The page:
Got Paper Pile Up? Do this.

Got Paper Pile Up? Do this.

When it comes to our bills, circulars, letters and other important mail, do you have a pile? I will embarrassingly admit I do. I have a growing pile of papers on my kitchen table and I am constantly moving it around to hide it from guests.

Now do not get me wrong, I do have filing cabinets and a file system. There is just something that prevents me from filing. Maybe the lack of time to sit down and just do it. Or just the idea of what to save and not to save. That is the question.

We do have to keep certain documents up to life:
  • Academic records: Diplomas, transcripts, and any portfolio work that may be used in the future when applying for a job
  • Adoption papers
  • Baptismal/Bris certificates
  • Birth certificates
  • Death certificates: May be needed for tax purposes
  • Driver's licenses
  • Employment records: Any clauses, agreements, disciplinary files, and performance reviews.
  • Marriage certificates
  • Medical records
  • Military records
  • Passports
  • Retirement and pension records
  • Social Security cards
  • Wills

These are the documents you need to save for a few years time:

  • Credit card bills: Keep credit card statements for 60 days unless they include tax-related expenses. In this case, you should hold onto them for 3 years.
  • Bank statements: One month.
  • Bills: One year for anything tax or warranty related; all other bills should be shred as soon as they have been paid.
  • Paychecks and pay stubs: One year, or until you've received your W-2 statement for that tax year
  • Investment records: Seven years after you've closed the account or sold the security.
  • Tax documents: Seven years, including your filing and all accompanying documents such as W-2s and receipts.
  • Sales receipts: Keep for the life of the warranty for major purchases such as appliances and electronics. For things such as groceries and clothing, only keep the receipt until you know that it won't be needed to return merchandise.
  • Leases: Keep until you've moved out and have received your deposit back from the landlord.
  • Home improvement receipts: Keep until the home is sold.
  • Vehicle records: Keep until the boat, car, or motorcycle is sold.

Now that is a LONG time. This means you are holding on to documents for at least 1 year.

Anyway, I have decided to go DIGITAL! Yes... finally I know. Moving to digital has so many benefits. I can not believe it has taken me this long. Contact your credit companies, insurance companies and others to make sure they set you up on electronic statements. Start paying your bills online.

One reason for doing this is that I will not need to continually keep so many files, paper and have a need for a floor file cabinet or cabinets. Another reason, maybe more than clutter, are emergencies. For heaven sakes lets hope we are never in a horrible situation like a fire, flood, accident, etc. What would happen to all these documents? More than likely get ruined.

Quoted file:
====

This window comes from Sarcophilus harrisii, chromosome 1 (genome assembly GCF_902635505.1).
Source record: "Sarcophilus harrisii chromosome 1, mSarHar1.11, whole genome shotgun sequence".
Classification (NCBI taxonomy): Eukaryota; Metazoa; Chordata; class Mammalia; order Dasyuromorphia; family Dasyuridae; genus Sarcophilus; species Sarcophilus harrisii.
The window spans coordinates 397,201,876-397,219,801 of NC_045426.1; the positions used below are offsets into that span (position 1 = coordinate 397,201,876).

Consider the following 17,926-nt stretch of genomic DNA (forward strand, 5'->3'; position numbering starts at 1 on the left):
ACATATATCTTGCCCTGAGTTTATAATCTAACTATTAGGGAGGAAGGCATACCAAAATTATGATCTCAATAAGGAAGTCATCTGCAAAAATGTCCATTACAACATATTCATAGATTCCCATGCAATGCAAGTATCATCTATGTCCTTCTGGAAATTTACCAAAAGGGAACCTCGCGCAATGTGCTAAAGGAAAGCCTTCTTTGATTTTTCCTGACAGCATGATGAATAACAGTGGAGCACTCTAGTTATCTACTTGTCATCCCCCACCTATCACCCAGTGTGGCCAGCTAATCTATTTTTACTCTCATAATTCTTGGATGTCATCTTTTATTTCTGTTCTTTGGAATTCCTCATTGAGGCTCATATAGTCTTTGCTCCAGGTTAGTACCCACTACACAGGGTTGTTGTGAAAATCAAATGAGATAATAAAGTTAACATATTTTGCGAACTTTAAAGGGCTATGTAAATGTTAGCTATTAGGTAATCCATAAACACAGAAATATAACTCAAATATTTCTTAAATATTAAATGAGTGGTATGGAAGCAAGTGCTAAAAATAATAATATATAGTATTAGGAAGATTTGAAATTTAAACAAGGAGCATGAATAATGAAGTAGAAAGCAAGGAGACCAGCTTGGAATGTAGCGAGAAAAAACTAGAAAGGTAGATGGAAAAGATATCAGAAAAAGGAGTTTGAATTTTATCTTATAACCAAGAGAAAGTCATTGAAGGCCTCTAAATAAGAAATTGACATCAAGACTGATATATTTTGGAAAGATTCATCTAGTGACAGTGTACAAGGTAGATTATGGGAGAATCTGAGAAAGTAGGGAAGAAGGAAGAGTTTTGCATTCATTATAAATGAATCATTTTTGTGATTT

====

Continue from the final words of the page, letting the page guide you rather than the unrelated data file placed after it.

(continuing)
Some people suggest keeping these documents in a water tight container. That may be good for some situations but not all. Can you see yourself running around as you get your family safe for documents? I think we would be more worried about our family's safety. The next best thing - if not the only best thing - is to store it in a cloud based system.

I know we have to have originals for many instances like a birth certificate, license, social security card, etc. However, if those do get ruined you will have a back up saved. A digital backup will be easier to retrieve those items as a way to get copies of the original. This system will be easier to show a law enforcement agency, bank or the government who you are until the new originals are mailed to you. This is not just files saved on your hard drive. A cloud storage service saves your documents and photos in a huge server that you can get for free or pay for.

I lost my social security card a long while back and I had a back up. Luckily, I had other items to prove who I was when applying for my new card. However, I think having the copy helped the process as well. It is better than having nothing.

To go digital is not difficult. You do not even need a scanner. Your phone can do.

Scan your documents into your computer. Or use your phone to take a photo and save as a file. There is a way to do this so it is not an image. Got to your Notes on the phone. Select the camera option and you will see "Scan Documents" Follow the steps and... walla.. you have a scanned document.
Find a cloud storage system (like Apple Storage or Google Drive, Dropbox, etc. or my favorite* where you own the storage) so you can save these documents and photos and organize them.

Organize for each member of the family or by subject. This is up to you. Make sure another family member who you trust can gain access if something physically happens to you.

I would still save the originals of the items you have to have for life. Just place it in a plastic Ziploc and then in the water/ fire proof container. Keep it in a safe place and remember where you placed it for easy access to grab and go.
Shred documents you do not need or are older than the time you need to hold them. They can contain pertinent information that can affect your security. If you do not have a shredder, take the papers to a Staples or Office Depot to shred for you. They usually price per pound.

And there you have it - an inexpensive and clutter-free way to save the most important documents in your family's life. I would love to see your before and after photos of the pile removal process and read your comments below.

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